Update: An internal memo delivered to Canon staff has confirmed the company is suffering the effects of a ransomware attack.
"Canon U.S.A, Inc. and its subsidiaries understand the importance of maintaining the operational integrity of our systems. Access to some Canon systems is currently unavailable as a result of a ransomware incident we recently discovered. This is unrelated to the recent issue which affected image.canon," reads the memo.
Camera manufacturer Canon appears to have become the latest high-profile organization to fall victim to a ransomware attack, which has paralyzed its email services, US website and various internal applications.
On August 5, the Canon IT department issued a notice to staff explaining the company is suffering “widespread system issues affecting multiple applications, Teams, email and other systems”, but did not offer further explanation.
Canon’s US website is also currently down and is serving a message that seems to suggest routine maintenance is taking place.
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However, a screen capture obtained by BleepingComputer, appears to reveal that Maze ransomware is responsible for the ongoing issues at Canon.
“We hacked your network and now all your files, documents, photos, databases and other important data are safely encrypted with reliable algorithms. You cannot access the files right now. But do not worry. You can get it back!” reads the ransom note.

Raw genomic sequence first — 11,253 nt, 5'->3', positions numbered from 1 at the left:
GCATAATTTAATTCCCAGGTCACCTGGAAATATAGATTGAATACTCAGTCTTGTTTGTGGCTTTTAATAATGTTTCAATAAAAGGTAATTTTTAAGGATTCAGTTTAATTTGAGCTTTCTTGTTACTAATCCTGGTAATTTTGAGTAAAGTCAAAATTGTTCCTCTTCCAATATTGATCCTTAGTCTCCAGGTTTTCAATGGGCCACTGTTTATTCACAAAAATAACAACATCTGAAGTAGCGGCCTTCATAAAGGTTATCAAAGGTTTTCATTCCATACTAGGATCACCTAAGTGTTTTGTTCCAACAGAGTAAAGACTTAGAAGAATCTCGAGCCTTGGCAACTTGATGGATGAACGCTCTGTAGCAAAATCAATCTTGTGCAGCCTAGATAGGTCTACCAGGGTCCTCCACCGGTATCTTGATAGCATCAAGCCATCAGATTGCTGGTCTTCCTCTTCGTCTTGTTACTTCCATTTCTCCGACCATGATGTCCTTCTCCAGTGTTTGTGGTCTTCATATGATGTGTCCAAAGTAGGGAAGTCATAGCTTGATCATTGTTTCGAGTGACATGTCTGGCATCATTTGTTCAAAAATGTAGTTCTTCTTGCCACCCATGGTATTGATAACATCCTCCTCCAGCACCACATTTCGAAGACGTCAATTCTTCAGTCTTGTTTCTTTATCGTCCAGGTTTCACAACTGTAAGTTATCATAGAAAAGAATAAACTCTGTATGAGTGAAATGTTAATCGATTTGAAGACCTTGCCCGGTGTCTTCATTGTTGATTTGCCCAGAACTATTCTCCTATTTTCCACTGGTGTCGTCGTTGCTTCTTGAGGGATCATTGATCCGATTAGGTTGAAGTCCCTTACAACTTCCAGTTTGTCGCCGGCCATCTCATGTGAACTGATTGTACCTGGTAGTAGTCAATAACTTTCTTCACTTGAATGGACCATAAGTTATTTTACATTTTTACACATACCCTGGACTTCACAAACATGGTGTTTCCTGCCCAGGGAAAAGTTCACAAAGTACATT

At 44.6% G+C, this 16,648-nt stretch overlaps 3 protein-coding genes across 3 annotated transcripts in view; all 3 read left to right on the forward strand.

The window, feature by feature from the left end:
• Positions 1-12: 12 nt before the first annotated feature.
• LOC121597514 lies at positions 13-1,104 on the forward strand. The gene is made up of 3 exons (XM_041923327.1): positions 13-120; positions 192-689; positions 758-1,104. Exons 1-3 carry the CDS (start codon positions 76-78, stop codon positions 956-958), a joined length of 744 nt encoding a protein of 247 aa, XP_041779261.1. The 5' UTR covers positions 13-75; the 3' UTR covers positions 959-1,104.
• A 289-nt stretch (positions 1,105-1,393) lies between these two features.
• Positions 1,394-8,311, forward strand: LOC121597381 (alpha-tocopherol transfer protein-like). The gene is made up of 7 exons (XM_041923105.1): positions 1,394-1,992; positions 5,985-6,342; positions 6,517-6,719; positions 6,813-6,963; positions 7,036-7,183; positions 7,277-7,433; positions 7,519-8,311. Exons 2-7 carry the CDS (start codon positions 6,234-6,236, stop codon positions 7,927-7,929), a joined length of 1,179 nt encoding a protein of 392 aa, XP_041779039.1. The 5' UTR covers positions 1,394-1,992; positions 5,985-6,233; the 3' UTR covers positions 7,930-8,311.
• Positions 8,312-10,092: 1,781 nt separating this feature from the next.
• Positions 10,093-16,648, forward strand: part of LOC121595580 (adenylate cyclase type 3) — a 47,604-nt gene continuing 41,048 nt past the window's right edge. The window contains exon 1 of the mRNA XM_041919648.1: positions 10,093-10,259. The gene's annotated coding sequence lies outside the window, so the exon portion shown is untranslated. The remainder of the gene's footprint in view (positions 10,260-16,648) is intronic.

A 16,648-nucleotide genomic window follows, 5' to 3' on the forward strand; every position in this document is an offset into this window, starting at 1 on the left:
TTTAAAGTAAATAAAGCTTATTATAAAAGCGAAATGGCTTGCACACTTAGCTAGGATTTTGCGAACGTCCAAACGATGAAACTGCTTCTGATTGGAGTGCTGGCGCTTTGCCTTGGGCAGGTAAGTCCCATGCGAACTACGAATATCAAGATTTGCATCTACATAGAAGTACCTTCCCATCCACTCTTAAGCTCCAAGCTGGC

Canon ransomware attack
Ransomware attacks have grown in frequency in recent years and have the potential to cause significant disruption, as highlighted by the recent assault on fitness giant Garmin.
The incident caused the company to suffer a worldwide service outage that spanned multiple days, preventing users from uploading exercise data to Garmin Connect and using its aviation navigation service, FlyGarmin.
Maze ransomware, the strain responsible for the Canon attack, has previously been used to encrypt and steal the data of companies including LG, Xerox, Cognizant and others.
In many instances, Maze operators also lift a significant amount of data from the target organization, to use as leverage in negotiations. In the case of Canon, the hackers claim to have stolen 10TB of data from private databases.
“We have also downloaded a lot of private data from your network, so in case of not contacting us as soon as possible this data will be released,” explained the ransom note.
“If you do not contact us in a 3 days we will post information about your breach on multiple public news website and after 7 days the whole downloaded info (sic).”
While Maze operators have claimed responsibility for the attack, the hackers have not disclosed their ransom demands, the quantity of encrypted devices nor shared samples of the stolen data.
However, the group did confirm it is not responsible for recent issues with Canon’s image.anon cloud storage service, which was also taken down last week after a bug caused users to lose photos and video files.
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Joel Khalili is the News and Features Editor at TechRadar Pro, covering cybersecurity, data privacy, cloud, AI, blockchain, internet infrastructure, 5G, data storage and computing. He's responsible for curating our news content, as well as commissioning and producing features on the technologies that are transforming the way the world does business.